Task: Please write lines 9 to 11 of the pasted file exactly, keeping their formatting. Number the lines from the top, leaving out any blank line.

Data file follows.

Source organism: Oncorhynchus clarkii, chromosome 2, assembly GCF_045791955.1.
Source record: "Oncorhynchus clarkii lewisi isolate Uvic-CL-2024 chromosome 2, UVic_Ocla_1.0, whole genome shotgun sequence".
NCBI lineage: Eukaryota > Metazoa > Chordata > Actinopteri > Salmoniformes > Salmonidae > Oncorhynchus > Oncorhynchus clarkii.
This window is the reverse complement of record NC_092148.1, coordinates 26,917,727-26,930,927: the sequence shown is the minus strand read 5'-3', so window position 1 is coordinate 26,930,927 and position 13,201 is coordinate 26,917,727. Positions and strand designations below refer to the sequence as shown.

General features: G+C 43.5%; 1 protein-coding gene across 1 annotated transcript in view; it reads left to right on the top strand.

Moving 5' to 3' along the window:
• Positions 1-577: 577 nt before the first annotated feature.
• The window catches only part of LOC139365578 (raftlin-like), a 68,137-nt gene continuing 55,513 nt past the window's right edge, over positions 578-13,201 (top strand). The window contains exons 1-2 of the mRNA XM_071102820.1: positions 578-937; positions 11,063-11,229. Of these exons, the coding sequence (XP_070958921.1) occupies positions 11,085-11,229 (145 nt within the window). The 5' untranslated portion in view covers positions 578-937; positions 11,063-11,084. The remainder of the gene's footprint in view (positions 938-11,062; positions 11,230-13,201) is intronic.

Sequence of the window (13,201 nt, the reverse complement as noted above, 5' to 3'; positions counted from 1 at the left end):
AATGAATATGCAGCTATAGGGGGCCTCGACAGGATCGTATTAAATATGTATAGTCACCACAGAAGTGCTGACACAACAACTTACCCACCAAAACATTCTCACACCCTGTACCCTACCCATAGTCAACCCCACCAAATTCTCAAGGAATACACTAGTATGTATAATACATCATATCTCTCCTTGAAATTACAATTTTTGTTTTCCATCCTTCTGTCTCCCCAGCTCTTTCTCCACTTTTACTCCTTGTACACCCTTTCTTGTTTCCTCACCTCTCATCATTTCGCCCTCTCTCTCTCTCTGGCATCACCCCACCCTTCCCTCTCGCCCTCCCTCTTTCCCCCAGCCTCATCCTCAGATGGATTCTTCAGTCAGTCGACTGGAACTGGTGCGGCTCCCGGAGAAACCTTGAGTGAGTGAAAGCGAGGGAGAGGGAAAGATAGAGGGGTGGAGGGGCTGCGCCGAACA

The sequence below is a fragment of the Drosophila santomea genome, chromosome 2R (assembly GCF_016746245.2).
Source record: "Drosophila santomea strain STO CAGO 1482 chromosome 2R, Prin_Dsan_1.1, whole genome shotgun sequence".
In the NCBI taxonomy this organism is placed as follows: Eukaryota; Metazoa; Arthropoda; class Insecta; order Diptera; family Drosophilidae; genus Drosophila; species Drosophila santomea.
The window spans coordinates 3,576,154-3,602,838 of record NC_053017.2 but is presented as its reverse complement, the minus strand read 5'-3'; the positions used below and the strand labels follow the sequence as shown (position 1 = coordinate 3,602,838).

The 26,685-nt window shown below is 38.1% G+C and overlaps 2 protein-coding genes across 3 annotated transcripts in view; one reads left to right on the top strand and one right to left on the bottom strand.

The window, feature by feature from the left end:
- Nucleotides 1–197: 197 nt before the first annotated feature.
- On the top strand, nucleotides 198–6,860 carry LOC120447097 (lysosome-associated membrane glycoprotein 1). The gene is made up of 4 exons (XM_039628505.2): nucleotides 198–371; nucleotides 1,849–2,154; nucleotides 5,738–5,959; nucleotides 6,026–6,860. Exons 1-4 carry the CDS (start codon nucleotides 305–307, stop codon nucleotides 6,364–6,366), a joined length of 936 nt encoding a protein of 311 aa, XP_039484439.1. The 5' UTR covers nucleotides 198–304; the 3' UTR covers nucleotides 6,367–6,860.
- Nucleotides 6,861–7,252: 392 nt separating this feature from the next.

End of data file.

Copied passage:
Sequence of the window (13,201 nt, the reverse complement as noted above, 5' to 3'; positions counted from 1 at the left end):
AATGAATATGCAGCTATAGGGGGCCTCGACAGGATCGTATTAAATATGTATAGTCACCACAGAAGTGCTGACACAACAACTTACCCACCAAAACATTCTCACACCCTGTACCCTACCCATAGTCAACCCCACCAAATTCTCAAGGAATACACTAGTATGTATAATACATCATATCTCTCCTTGAAATTACAATTTTTGTTTTCCATCCTTCTGTCTCCCCAGCTCTTTCTCCACTTTTACTCCTTGTACACCCTTTCTTGTTTCCTCACCTCTCATCATTTCGCCCTCTCTCTCTCTCTGGCATCACCCCACCCTTCCCTCTCGCCCTCCCTCTTTCCCCCAGCCTCATCCTCAGATGGATTCTTCAGTCAGTCGACTGGAACTGGTGCGGCTCCCGGAGAAACCTTGAGTGAGTGAAAGCGAGGGAGAGGGAAAGATAGAGGGGTGGAGGGGCTGCGCCGAACA

The sequence below is a fragment of the Drosophila santomea genome, chromosome 2R (assembly GCF_016746245.2).